On April 1, 2019, FERC issued deficiency letters to the six FERC-jurisdictional ISOs and RTOs, asking for additional information about how they intend to comply with the directives of FERC Order No. 841.  The specific ISOs and RTOs are: ISO New England Inc. (“ISO-NE”); Midcontinent Independent System Operator, Inc. (“MISO”); California Independent System Operator Corporation (“CAISO”); New York Independent System Operator, Inc. (“NYISO”); PJM Interconnection, L.L.C. (“PJM”); and Southwest Power Pool, Inc. (“SPP”).  Each grid operator has thirty days to respond to the deficiency letters.
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On March 19, 2019, the U.S. Court of Appeals for the First Circuit (“First Circuit”) found that FERC’s issuance of a certificate of public convenience and necessity (“CPCN”) authorizing Algonquin Gas Transmission, LLC’s (“Algonquin”) compressor station construction in the Town of Weymouth, Massachusetts (“Weymouth”) preempted Weymouth’s later denial of a Wetland Protection Ordinance (“WPO” or “Ordinance”) permit that ultimately prohibited Algonquin from constructing a compressor station in Weymouth.  Notably, the First Circuit found that Weymouth’s WPO permit denial was preempted, in part, because FERC considered essentially the same environmental factors Weymouth relied on to deny the WPO permit.
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On March 21, 2019, the same day FERC issued an inquiry into Return on Equity (“ROE”) policies (see here), FERC also published another Notice of Inquiry (“NOI”) seeking comments on the scope and implementation of its electric transmission incentives policy and regulations.  The NOI covers a broad range of topics from using incentives to encourage new technology integration to unlocking location constrained resources and addressing resiliency concerns.  Initial comments are due 90 days after the NOI is published in the Federal Register, with reply comments due 30 days thereafter.

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On March 6, 2019, FERC denied GridLiance GP, LLC’s (“GridLiance”) proposal (“Proposed Transaction”) to acquire from People’s Electric Cooperative certain transmission lines and related facilities (“Assets”).  In its order, FERC concluded that GridLiance failed to demonstrate that the benefits of its ownership of the facilities would offset the rate increases that GridLiance acknowledged would result from the Proposed Transaction.  However, because FERC denied the proposal without prejudice, GridLiance can make a new filing that, according to FERC “proposes adequate ratepayer protection and demonstrates specific additional benefits to offset a rate increase.”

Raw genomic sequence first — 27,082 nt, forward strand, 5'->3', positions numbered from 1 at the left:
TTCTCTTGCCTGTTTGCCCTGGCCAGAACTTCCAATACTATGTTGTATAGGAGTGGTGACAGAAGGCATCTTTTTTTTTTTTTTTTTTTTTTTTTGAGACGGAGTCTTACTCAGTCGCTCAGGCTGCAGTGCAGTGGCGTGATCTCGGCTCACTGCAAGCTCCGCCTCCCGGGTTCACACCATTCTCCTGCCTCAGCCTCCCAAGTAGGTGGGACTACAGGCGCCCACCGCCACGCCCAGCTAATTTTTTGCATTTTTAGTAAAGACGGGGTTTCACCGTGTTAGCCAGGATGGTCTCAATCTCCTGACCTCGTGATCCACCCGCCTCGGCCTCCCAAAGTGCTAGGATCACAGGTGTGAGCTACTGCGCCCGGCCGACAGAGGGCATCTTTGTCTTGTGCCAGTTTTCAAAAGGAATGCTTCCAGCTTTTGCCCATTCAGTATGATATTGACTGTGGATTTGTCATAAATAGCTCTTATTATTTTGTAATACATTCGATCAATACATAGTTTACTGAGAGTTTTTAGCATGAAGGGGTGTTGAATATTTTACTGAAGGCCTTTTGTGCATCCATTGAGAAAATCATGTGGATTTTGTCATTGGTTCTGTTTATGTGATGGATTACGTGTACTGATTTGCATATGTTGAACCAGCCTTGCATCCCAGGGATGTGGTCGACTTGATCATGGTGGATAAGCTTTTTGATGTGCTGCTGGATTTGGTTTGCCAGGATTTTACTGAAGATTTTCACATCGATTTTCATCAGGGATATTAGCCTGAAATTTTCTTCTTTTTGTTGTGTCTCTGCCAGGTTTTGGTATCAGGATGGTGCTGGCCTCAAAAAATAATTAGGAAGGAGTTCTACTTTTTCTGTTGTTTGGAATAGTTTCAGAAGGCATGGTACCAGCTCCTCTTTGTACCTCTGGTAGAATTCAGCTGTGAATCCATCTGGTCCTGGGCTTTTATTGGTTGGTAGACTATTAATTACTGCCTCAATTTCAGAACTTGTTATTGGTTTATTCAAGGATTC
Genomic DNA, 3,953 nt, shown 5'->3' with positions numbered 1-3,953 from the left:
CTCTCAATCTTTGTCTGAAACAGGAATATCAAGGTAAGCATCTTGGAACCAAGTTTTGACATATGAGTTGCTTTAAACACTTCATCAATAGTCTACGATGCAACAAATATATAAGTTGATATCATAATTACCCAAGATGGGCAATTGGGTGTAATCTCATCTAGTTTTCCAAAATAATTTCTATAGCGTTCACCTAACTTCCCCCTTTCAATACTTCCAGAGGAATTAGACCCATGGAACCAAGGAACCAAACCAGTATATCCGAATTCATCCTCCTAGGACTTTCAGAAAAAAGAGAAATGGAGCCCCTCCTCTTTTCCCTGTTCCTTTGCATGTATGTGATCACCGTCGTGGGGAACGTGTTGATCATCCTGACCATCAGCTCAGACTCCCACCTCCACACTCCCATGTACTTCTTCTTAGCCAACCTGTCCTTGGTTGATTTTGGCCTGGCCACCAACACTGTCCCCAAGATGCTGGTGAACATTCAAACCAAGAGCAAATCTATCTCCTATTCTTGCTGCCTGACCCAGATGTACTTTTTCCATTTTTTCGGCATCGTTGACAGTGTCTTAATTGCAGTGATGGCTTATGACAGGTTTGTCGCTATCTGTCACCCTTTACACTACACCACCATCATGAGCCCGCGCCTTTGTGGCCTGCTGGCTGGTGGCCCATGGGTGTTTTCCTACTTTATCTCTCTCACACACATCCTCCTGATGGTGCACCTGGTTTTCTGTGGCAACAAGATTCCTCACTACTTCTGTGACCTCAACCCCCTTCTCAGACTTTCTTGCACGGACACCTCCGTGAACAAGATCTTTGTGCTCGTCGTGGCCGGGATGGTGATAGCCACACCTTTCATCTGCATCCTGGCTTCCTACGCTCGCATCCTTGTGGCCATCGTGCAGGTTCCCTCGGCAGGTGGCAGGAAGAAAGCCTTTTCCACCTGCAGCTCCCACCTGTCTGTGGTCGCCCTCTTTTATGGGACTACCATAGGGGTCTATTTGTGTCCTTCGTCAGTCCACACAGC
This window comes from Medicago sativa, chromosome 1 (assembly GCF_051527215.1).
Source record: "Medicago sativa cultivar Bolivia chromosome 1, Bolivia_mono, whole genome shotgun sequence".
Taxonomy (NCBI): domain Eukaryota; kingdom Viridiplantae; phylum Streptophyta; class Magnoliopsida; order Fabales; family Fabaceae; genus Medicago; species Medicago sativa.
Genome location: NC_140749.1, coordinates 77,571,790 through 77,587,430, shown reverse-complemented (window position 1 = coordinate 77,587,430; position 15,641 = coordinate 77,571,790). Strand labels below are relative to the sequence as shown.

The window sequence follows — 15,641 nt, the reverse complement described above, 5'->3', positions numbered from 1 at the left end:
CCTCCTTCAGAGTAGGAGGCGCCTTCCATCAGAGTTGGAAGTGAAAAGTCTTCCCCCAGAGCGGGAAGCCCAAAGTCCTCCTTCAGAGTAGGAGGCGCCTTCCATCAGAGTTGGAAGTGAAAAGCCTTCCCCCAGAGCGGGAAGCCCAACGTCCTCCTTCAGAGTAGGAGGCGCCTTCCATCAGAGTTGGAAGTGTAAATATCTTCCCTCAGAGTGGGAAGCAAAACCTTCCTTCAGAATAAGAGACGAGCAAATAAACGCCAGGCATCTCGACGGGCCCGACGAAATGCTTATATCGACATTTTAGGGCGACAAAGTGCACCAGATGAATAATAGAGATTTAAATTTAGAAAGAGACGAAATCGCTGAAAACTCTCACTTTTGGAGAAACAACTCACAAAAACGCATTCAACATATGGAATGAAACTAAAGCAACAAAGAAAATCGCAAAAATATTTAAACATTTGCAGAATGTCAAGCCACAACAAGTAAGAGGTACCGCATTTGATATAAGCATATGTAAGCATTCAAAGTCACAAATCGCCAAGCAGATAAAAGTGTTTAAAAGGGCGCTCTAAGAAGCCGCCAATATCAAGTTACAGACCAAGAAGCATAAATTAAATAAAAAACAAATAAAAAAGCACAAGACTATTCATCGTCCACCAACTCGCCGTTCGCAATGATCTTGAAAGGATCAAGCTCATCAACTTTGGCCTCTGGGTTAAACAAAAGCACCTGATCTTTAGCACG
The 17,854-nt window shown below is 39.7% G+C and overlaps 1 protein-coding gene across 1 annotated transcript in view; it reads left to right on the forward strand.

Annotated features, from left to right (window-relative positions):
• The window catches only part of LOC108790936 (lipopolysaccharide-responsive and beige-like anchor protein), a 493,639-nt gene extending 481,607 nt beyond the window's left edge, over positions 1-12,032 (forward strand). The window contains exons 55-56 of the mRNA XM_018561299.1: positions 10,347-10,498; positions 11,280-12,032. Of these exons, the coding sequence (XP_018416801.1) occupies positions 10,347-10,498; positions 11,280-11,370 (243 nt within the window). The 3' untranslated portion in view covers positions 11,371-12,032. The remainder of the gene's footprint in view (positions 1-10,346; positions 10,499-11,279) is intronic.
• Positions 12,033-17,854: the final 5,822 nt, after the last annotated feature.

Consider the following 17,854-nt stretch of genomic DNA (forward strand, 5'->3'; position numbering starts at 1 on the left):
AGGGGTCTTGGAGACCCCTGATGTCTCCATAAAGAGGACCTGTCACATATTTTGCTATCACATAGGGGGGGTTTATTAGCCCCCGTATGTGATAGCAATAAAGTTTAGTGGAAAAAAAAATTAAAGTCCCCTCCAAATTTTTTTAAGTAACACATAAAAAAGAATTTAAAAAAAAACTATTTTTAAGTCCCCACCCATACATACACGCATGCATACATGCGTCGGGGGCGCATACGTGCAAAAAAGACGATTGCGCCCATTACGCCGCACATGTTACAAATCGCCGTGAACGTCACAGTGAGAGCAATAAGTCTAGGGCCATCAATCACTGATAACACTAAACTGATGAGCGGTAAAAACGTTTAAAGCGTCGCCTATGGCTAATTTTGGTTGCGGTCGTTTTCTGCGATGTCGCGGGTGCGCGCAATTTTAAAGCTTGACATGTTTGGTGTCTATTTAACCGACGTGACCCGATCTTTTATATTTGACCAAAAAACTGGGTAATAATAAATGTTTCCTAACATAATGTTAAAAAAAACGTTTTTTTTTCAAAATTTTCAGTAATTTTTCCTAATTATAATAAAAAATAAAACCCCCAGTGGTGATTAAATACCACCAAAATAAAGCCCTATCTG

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On December 14, 2018, Vineyard Wind, LLC (“Vineyard Wind”) filed a Petition with FERC to waive the pro-rata proration requirements of the ISO New England, Inc. (“ISO-NE”) Transmission, Markets and Services Tariff (“Tariff”) so that Vineyard Wind could participate in the upcoming ISO-NE Forward Capacity Auction 13 (“Auction 13”) as a Renewable Technology Resource (“RTR”).  Because time was of the essence, Vineyard Wind asked FERC to render an expedited decision no later than January 29, 2019.  FERC took no action on the Petition, however, and as of this writing, has also not taken any action on Vineyard Wind’s subsequent Emergency Motion for relief, rendering it all but certain that Vineyard Wind will be unable to participate in Auction 13.
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On January 18, 2019, FERC accepted PJM Interconnection, L.L.C.’s (“PJM”) proposed revisions to both PJM’s Amended and Restated Operating Agreement and Open Access Transmission Tariff (“Tariff”) designed to allow PJM to stop using certain resources to calculate the frequency regulation (“regulation”) market clearing price and reduce spikes in the clearing price in PJM’s regulation market.  FERC found the proposal to be a narrowly-tailored solution to the price spike problem, while noting that broader issues raised in protests regarding PJM’s proposal were beyond the scope of the proceeding and are currently pending before the Commission in other dockets regarding PJM’s regulation market design.
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On January 17, 2019, FERC denied North Carolina Electric Membership Corporation’s (“NCEMC”) Formal Challenge and Complaint against Duke Energy Progress, LLC’s (“DEP”) transmission formula rate and Joint Open Access Transmission Tariff (“Joint OATT”) for failing to reflect in its wholesale transmission rates reductions related to federal, and North Carolina state, corporate income tax changes.  For various reasons discussed below, FERC denied NCEMC’s Complaint because it found that DEP had correctly applied its historical test year formula rate methodology.
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On December 18, 2018, FERC eliminated the requirement for hydroelectric project licensees to file Form 80, which solicited information on the use and development of recreation facilities at FERC-licensed hydropower projects.  FERC also revised Sections 8.1 and 8.2 of its regulations to (1) modernize licensee public notice practice, (2) clarify recreational signage requirements, and (3) provide flexibility to assist licensees’ compliance with these requirements.  The Final Rule will go into effect 90 days after it is published in the Federal Register.
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